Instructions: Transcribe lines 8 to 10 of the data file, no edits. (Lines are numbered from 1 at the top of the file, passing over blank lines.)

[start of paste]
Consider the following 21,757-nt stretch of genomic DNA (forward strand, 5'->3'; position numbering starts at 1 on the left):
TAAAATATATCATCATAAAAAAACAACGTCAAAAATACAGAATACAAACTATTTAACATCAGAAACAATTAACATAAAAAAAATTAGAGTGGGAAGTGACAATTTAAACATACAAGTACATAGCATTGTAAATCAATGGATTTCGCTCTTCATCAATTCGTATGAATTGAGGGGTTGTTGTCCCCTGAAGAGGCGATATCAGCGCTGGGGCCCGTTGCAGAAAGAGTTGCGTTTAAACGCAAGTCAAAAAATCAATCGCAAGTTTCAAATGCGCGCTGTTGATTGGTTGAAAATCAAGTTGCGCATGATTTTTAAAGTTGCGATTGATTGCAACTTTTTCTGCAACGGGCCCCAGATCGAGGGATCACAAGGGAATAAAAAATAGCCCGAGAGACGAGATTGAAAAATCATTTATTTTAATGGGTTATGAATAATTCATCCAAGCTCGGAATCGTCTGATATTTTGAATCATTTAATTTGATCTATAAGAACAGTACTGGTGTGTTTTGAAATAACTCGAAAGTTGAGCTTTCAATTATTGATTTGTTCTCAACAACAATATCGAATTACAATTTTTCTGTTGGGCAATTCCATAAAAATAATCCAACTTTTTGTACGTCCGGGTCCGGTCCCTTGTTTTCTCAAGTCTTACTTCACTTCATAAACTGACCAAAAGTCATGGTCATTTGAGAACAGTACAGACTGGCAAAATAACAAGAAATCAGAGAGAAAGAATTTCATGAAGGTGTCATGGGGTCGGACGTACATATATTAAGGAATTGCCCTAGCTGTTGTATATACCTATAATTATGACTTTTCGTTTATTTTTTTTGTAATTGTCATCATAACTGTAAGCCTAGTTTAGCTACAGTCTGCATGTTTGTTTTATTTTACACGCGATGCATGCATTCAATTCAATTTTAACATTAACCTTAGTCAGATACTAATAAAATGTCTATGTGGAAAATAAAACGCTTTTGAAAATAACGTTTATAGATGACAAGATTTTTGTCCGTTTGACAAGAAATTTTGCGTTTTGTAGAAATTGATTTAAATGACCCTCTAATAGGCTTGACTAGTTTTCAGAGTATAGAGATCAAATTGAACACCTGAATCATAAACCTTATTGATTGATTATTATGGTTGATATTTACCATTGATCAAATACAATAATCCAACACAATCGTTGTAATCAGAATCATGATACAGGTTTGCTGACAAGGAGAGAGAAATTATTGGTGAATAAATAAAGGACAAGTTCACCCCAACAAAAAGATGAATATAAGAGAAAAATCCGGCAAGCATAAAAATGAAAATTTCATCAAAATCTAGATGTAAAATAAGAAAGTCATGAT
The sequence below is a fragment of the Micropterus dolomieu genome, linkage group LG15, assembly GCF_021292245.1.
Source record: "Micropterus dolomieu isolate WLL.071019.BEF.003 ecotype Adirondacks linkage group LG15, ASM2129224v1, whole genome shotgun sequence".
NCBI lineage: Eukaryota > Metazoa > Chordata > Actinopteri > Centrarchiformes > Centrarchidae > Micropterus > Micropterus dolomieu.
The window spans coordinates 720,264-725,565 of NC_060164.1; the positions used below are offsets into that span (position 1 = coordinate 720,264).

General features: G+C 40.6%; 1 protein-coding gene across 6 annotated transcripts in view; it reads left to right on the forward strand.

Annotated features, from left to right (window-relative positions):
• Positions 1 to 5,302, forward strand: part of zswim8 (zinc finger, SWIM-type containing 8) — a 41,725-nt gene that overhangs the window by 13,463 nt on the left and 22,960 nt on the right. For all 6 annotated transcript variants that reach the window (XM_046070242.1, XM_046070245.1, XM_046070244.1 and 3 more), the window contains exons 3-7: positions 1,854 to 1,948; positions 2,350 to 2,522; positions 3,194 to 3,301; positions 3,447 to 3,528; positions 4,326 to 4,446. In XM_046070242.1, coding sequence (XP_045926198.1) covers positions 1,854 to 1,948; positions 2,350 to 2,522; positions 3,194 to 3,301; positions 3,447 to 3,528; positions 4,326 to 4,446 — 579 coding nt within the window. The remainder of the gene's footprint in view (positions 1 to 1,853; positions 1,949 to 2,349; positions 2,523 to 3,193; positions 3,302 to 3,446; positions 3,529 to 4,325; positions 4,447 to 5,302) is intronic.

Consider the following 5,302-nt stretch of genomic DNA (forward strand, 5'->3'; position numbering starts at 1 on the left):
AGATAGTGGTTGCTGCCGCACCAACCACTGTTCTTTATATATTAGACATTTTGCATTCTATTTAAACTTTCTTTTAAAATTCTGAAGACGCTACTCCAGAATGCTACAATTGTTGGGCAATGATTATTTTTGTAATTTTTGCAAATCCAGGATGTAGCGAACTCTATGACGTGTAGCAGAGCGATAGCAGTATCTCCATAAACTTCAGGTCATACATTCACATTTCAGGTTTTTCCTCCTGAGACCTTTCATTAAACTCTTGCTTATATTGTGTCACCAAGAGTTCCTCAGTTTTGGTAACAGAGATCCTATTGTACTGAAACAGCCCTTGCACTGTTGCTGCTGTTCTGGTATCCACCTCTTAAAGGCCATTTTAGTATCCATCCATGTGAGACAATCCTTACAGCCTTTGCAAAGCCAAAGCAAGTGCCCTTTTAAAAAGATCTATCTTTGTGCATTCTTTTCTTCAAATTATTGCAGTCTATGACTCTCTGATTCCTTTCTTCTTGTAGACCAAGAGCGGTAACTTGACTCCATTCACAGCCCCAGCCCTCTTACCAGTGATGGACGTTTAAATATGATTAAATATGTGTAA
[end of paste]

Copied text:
Annotated features, from left to right (window-relative positions):
• Positions 1 to 5,302, forward strand: part of zswim8 (zinc finger, SWIM-type containing 8) — a 41,725-nt gene that overhangs the window by 13,463 nt on the left and 22,960 nt on the right. For all 6 annotated transcript variants that reach the window (XM_046070242.1, XM_046070245.1, XM_046070244.1 and 3 more), the window contains exons 3-7: positions 1,854 to 1,948; positions 2,350 to 2,522; positions 3,194 to 3,301; positions 3,447 to 3,528; positions 4,326 to 4,446. In XM_046070242.1, coding sequence (XP_045926198.1) covers positions 1,854 to 1,948; positions 2,350 to 2,522; positions 3,194 to 3,301; positions 3,447 to 3,528; positions 4,326 to 4,446 — 579 coding nt within the window. The remainder of the gene's footprint in view (positions 1 to 1,853; positions 1,949 to 2,349; positions 2,523 to 3,193; positions 3,302 to 3,446; positions 3,529 to 4,325; positions 4,447 to 5,302) is intronic.

Consider the following 5,302-nt stretch of genomic DNA (forward strand, 5'->3'; position numbering starts at 1 on the left):